TUT strives to be a leading institution, viewing the diversity of its staff, students and other stakeholders as a strength to be nurtured in service of the country and the African continent. The University is committed to ongoing transformation to make it ever more responsive to the needs of Southern Africa and the continent, as a whole
The Cape Peninsula University of Technology is at the heart of technology education and innovation in Africa. An internationally acclaimed institution, it is the only university of technology in the Western Cape and is the largest university in the region with an enrolment of more than 30 000 students. The university has six faculties offering a wide range of accredited undergraduate and postgraduate courses in the fields of Applied Sciences, Business, Education and Social Sciences, Engineering, Informatics and Design as well as Health and Wellness Sciences
To be at the heart of technology education and innovation in Africa.
The four aims that comprise our mission:
We will build a university that is highly efficient, sustainable and environmentally conscious
We will be known for the high quality of our teaching and learning and the relevance of our curriculum
We will create a vibrant and well resourced living and learning environment for our students
We will enhance and develop the quality and effectiveness of our research and knowledge production
We undertake to deal with others in a spirit of Ubuntu
All our interactions will be governed by a spirit of mutual respect
We support the principle of equity
We will promote innovation in all aspects of our work
We will uphold the principle of accountability for our actions
We prize excellence
We will strive for efficiency in all our operations
At the foot of the majestic Drakensberg mountains, tucked away at Phuthaditjhaba in the beautiful Eastern Free State lies the Qwaqwa Campus of the University of the Free State (UFS).
The campus has a long but fascinating history – fraught with hardship and struggle, but also with beauty and progress.
Since its incorporation in 2003, this former branch of the University of the North has been playing an important role in bringing higher education to this underprivileged rural community.
The UFS carefully considered several factors when it established the academic programme on the campus. The realities of the campus’s geographical location had to be kept in mind, as well as the socio-economic background of potential students, the educational needs of the broader community and the natural resources of the region. The main consideration was that the study programmes, research, academic interventions and community-service learning opportunities would be socially and educationally responsive to the needs of the area.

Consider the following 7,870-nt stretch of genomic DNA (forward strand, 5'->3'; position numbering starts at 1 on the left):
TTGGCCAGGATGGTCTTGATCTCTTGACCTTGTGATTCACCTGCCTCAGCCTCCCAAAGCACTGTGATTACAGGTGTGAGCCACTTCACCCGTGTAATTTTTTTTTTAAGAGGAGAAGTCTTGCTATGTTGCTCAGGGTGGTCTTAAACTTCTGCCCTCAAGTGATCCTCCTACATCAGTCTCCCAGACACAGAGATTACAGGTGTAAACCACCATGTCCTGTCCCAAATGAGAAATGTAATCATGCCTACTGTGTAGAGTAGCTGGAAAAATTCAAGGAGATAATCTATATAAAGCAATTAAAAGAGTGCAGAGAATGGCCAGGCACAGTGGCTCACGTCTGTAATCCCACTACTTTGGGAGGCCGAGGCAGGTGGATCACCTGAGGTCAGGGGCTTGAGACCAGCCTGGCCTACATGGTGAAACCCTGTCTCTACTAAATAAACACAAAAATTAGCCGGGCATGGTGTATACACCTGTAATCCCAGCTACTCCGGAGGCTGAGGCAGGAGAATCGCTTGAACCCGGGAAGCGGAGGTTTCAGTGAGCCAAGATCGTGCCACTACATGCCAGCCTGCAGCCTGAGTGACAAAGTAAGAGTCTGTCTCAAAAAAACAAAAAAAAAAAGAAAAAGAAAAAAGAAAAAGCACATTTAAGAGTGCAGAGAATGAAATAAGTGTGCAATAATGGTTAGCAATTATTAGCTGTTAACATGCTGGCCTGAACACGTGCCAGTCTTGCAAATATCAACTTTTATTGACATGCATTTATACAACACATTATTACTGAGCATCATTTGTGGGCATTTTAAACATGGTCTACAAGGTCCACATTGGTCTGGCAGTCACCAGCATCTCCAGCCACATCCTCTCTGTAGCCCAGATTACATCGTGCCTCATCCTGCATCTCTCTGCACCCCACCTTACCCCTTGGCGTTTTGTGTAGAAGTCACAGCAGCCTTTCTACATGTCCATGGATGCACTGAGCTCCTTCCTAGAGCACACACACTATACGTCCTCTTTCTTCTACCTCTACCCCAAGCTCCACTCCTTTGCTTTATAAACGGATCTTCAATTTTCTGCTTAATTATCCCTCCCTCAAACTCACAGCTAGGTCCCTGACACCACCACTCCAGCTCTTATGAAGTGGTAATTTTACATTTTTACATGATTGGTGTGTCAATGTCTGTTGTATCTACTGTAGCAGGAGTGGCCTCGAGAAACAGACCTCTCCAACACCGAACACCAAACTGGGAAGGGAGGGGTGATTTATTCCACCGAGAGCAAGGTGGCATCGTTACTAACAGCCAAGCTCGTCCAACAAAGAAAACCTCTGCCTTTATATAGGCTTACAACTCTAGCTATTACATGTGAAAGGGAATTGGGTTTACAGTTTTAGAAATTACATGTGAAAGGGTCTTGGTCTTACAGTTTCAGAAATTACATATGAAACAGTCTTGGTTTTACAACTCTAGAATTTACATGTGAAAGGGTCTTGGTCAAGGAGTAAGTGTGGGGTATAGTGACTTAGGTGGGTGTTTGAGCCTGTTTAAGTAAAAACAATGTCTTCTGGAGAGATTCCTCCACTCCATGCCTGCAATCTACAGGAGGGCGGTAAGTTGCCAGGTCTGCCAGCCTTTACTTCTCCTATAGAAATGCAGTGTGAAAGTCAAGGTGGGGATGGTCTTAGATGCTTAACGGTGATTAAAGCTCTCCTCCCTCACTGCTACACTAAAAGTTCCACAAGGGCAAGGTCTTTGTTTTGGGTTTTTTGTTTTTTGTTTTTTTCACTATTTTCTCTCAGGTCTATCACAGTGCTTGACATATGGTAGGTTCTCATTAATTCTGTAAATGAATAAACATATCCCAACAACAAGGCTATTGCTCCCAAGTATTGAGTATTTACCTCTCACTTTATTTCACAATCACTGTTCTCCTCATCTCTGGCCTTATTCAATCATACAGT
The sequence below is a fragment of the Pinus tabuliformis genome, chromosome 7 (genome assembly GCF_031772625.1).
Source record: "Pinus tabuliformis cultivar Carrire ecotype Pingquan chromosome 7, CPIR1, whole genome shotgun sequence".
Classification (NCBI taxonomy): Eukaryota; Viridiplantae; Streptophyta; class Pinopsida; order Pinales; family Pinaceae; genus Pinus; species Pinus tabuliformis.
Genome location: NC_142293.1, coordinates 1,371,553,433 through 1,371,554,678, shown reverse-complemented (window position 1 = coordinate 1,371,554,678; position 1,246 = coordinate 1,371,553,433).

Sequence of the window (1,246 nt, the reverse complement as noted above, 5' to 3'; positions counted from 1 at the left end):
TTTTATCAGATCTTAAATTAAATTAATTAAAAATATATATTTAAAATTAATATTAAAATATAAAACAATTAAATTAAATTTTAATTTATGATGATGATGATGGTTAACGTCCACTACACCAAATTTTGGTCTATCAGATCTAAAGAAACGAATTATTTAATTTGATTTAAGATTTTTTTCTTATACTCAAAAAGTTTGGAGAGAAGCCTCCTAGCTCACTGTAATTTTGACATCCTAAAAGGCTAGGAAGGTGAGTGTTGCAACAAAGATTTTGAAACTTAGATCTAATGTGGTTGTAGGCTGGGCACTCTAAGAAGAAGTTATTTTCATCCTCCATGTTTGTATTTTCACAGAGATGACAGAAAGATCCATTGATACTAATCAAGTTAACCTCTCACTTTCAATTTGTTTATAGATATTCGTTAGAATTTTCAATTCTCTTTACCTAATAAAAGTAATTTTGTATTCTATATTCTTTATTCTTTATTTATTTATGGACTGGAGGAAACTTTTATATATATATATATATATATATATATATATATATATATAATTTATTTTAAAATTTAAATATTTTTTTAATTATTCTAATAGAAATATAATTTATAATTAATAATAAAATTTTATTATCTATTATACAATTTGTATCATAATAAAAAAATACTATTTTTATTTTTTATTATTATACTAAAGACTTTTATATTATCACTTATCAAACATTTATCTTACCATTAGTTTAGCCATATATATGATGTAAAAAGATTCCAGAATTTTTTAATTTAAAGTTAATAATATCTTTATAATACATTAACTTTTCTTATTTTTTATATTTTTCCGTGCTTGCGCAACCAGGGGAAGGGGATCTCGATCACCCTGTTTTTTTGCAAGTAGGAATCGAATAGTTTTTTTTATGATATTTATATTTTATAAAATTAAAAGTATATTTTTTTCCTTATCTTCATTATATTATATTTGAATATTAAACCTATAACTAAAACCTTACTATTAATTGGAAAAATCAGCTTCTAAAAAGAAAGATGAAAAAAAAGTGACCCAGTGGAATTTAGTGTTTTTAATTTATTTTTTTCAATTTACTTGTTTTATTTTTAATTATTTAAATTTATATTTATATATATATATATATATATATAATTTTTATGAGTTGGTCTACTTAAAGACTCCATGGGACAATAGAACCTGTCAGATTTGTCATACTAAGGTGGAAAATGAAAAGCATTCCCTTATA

In line with the common vision of the university to develop niche areas for all its campuses, the Qwaqwa Campus specifically addresses socio-economic development, informed by a rural context. Stimulating growth, job creation and entrepreneurship in the region is the main focus in the creation of demand-driven academic, skills and community development programmes offered on the campus.
These programmes are underpinned by a strong research agenda that focuses on identifying the best possible strategies for creating jobs in impoverished rural areas and understanding how best to stimulate economic growth in these contexts.
The campus offers programmes in the faculties of the Humanities, Education, Economic and Management Sciences, as well as Natural and Agricultural Sciences, with postgraduate teaching in various centres of excellence.
The approximately 3 800 students on campus ensure a lively atmosphere with 230 dedicated staff members from diverse backgrounds who guide, support and drive the Qwaqwa Campus to excellence.
Our Bloemfontein Campus stands proud in the City of Bloemfontein – capital of the Free State Province and judicial capital of South Africa. The campus dates back to 1904, making our university one of the oldest in the country.
The Main Building, and other buildings of historic and architectural importance portray the calm, though vibrant atmosphere synonymous with an academic institution of more than a century old.
It is a vast campus where staff and students are encouraged to walk in order to enjoy the beautiful buildings, parks, lawns and other infrastructure. Resources, planning and dedicated workmanship have been spent not only on the development of the building and facility infrastructure, but also to make the campus user- and experience-friendly.
When on the campus, stop a while and rest under one of the shady trees. You will find that many of the benches are an artwork by a famous South African artist. Walk around on our Thakaneng Bridge student centre where you can do everything from eating to buying the latest academic text books.